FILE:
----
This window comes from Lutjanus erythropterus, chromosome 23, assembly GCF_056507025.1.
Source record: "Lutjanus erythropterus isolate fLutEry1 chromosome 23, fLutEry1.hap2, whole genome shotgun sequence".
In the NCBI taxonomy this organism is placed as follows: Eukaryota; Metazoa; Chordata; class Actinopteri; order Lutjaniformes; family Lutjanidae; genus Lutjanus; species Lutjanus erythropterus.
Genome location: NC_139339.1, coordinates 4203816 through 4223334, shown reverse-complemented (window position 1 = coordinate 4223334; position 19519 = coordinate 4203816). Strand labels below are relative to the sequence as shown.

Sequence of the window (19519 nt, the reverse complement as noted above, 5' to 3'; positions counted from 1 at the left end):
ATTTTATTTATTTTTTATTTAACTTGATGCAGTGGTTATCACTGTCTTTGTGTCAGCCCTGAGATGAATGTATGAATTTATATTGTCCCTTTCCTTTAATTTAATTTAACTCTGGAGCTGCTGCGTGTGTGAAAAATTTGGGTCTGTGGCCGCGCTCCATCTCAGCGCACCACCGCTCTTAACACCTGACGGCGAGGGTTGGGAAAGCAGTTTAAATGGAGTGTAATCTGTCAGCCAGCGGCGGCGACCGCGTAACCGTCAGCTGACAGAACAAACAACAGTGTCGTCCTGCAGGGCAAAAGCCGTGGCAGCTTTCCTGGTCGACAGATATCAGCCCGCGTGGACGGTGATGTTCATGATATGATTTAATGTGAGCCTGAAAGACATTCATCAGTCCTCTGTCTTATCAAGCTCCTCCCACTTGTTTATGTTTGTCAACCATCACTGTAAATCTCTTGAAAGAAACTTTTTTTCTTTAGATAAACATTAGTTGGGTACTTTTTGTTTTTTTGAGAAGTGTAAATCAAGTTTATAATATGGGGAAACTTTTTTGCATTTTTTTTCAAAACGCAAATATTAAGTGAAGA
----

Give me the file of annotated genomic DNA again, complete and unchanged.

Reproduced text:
This window comes from Lutjanus erythropterus, chromosome 23, assembly GCF_056507025.1.
Source record: "Lutjanus erythropterus isolate fLutEry1 chromosome 23, fLutEry1.hap2, whole genome shotgun sequence".
In the NCBI taxonomy this organism is placed as follows: Eukaryota; Metazoa; Chordata; class Actinopteri; order Lutjaniformes; family Lutjanidae; genus Lutjanus; species Lutjanus erythropterus.
Genome location: NC_139339.1, coordinates 4203816 through 4223334, shown reverse-complemented (window position 1 = coordinate 4223334; position 19519 = coordinate 4203816). Strand labels below are relative to the sequence as shown.

Sequence of the window (19519 nt, the reverse complement as noted above, 5' to 3'; positions counted from 1 at the left end):
ATTTTATTTATTTTTTATTTAACTTGATGCAGTGGTTATCACTGTCTTTGTGTCAGCCCTGAGATGAATGTATGAATTTATATTGTCCCTTTCCTTTAATTTAATTTAACTCTGGAGCTGCTGCGTGTGTGAAAAATTTGGGTCTGTGGCCGCGCTCCATCTCAGCGCACCACCGCTCTTAACACCTGACGGCGAGGGTTGGGAAAGCAGTTTAAATGGAGTGTAATCTGTCAGCCAGCGGCGGCGACCGCGTAACCGTCAGCTGACAGAACAAACAACAGTGTCGTCCTGCAGGGCAAAAGCCGTGGCAGCTTTCCTGGTCGACAGATATCAGCCCGCGTGGACGGTGATGTTCATGATATGATTTAATGTGAGCCTGAAAGACATTCATCAGTCCTCTGTCTTATCAAGCTCCTCCCACTTGTTTATGTTTGTCAACCATCACTGTAAATCTCTTGAAAGAAACTTTTTTTCTTTAGATAAACATTAGTTGGGTACTTTTTGTTTTTTTGAGAAGTGTAAATCAAGTTTATAATATGGGGAAACTTTTTTGCATTTTTTTTCAAAACGCAAATATTAAGTGAAGA